Compare any two graphics cards:
GeForce GTX 580 vs Radeon HD 7850
IntroThe GeForce GTX 580 has a core clock frequency of 772 MHz and a GDDR5 memory frequency of 1002 MHz. It also makes use of a 384-bit bus, and makes use of a 40 nm design. It is comprised of 512 SPUs, 64 Texture Address Units, and 48 ROPs.
Compare those specifications to the Radeon HD 7850, which comes with a clock frequency of 860 MHz and a GDDR5 memory frequency of 1200 MHz. It also features a 256-bit memory bus, and makes use of a 28 nm design. It features 1024 SPUs, 64 TAUs, and 32 ROPs.
(No game benchmarks for this combination yet.)
Power Usage and Theoretical Benchmarks
Power Consumption (Max TDP)
Theoretically speaking, the GeForce GTX 580 should be quite a bit faster than the Radeon HD 7850 in general. (explain)
Texel RateThe Radeon HD 7850 will be a little bit (approximately 11%) faster with regards to texture filtering than the GeForce GTX 580. (explain)
Pixel RateThe GeForce GTX 580 is much (approximately 35%) faster with regards to FSAA than the Radeon HD 7850, and will be able to handle higher resolutions better. (explain)
Please note that the above 'benchmarks' are all just theoretical - the results were calculated based on the card's specifications, and real-world performance may (and probably will) vary at least a bit.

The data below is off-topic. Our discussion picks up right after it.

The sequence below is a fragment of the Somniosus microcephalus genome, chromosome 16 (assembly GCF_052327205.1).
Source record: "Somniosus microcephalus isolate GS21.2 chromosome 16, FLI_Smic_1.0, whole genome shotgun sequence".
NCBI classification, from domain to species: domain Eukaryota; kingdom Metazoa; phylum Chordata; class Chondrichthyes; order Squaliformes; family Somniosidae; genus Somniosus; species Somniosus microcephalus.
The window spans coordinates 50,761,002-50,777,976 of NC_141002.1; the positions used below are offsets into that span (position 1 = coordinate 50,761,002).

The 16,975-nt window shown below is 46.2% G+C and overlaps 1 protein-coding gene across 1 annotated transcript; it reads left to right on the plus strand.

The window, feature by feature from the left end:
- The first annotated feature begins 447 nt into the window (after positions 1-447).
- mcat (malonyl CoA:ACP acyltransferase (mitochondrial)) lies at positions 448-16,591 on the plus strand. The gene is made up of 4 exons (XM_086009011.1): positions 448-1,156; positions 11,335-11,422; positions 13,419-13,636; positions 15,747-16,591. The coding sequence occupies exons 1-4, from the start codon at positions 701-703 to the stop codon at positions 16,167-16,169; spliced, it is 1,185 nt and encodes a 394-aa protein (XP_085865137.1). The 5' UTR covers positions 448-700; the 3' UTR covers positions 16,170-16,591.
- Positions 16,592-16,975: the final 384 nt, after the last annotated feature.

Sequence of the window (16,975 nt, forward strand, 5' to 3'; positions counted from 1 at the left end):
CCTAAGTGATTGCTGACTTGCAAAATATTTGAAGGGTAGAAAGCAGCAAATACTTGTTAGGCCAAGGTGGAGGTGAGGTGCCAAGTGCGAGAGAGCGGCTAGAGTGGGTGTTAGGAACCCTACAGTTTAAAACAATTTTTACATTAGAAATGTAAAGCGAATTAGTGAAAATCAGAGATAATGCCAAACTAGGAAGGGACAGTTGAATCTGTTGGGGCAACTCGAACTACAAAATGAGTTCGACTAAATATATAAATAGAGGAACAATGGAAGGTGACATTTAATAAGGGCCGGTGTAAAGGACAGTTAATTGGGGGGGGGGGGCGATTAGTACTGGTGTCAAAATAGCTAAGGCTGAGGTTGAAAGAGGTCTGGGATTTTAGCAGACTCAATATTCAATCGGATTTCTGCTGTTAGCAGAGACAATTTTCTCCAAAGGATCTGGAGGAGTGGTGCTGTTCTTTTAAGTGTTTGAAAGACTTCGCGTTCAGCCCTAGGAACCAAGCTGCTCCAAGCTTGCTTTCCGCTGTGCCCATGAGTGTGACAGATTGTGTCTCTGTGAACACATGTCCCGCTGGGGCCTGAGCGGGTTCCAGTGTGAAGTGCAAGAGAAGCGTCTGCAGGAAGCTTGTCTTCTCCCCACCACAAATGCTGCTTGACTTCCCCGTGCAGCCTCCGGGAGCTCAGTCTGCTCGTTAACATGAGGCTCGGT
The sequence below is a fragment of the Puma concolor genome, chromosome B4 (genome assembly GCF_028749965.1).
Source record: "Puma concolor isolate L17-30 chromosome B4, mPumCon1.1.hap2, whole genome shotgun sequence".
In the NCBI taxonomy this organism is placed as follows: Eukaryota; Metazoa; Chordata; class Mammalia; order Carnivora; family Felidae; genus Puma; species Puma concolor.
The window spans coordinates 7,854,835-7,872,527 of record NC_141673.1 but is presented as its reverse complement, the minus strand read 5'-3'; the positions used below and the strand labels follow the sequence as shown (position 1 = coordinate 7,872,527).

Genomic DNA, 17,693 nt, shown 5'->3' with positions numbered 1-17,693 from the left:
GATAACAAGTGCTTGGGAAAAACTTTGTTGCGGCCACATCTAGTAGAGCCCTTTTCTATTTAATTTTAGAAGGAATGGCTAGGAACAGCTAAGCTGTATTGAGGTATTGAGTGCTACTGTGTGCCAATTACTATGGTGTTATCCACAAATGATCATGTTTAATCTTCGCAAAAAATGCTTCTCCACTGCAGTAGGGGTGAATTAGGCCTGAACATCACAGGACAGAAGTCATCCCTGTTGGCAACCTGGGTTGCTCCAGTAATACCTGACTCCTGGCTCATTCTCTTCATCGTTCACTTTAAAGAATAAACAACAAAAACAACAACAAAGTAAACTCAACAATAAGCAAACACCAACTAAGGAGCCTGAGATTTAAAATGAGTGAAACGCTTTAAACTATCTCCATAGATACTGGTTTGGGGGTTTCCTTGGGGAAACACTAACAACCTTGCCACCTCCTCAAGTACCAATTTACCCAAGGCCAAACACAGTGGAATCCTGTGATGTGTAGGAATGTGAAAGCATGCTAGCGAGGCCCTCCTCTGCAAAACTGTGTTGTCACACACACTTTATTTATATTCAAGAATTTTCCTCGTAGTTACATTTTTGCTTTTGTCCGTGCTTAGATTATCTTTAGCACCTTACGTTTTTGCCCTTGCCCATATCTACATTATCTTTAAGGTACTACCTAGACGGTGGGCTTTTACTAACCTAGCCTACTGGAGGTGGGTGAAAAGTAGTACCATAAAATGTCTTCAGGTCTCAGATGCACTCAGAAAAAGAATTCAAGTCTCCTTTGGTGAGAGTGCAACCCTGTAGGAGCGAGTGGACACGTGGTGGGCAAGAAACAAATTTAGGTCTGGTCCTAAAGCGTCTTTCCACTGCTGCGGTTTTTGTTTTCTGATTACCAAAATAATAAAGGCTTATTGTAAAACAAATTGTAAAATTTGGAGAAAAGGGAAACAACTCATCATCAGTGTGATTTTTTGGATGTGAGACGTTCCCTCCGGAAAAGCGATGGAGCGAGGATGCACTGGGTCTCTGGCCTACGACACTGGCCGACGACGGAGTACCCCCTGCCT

Please note that the price comparisons are based on search keywords - sometimes it might show cards with very similar names that are not exactly the same as the one chosen in the comparison. We do try to filter out the wrong results as best we can, though.
Memory Bandwidth: Bandwidth is the largest amount of data (in units of MB per second) that can be moved past the external memory interface within a second. It is calculated by multiplying the card's bus width by the speed of its memory. If the card has DDR type memory, it should be multiplied by 2 once again. If it uses DDR5, multiply by ANOTHER 2x. The higher the bandwidth is, the faster the card will be in general. It especially helps with AA, High Dynamic Range and high resolutions.
Texel Rate: Texel rate is the maximum number of texture map elements (texels) that are applied per second. This number is worked out by multiplying the total amount of texture units of the card by the core speed of the chip. The higher this number, the better the video card will be at handling texture filtering (anisotropic filtering - AF). It is measured in millions of texels applied in a second.
Pixel Rate: Pixel rate is the most pixels that the graphics chip could possibly write to its local memory in a second - measured in millions of pixels per second. The number is worked out by multiplying the amount of ROPs by the the core clock speed. ROPs (Raster Operations Pipelines - aka Render Output Units) are responsible for outputting the pixels (image) to the screen. The actual pixel fill rate is also dependant on lots of other factors, most notably the memory bandwidth of the card - the lower the memory bandwidth is, the lower the potential to reach the max fill rate.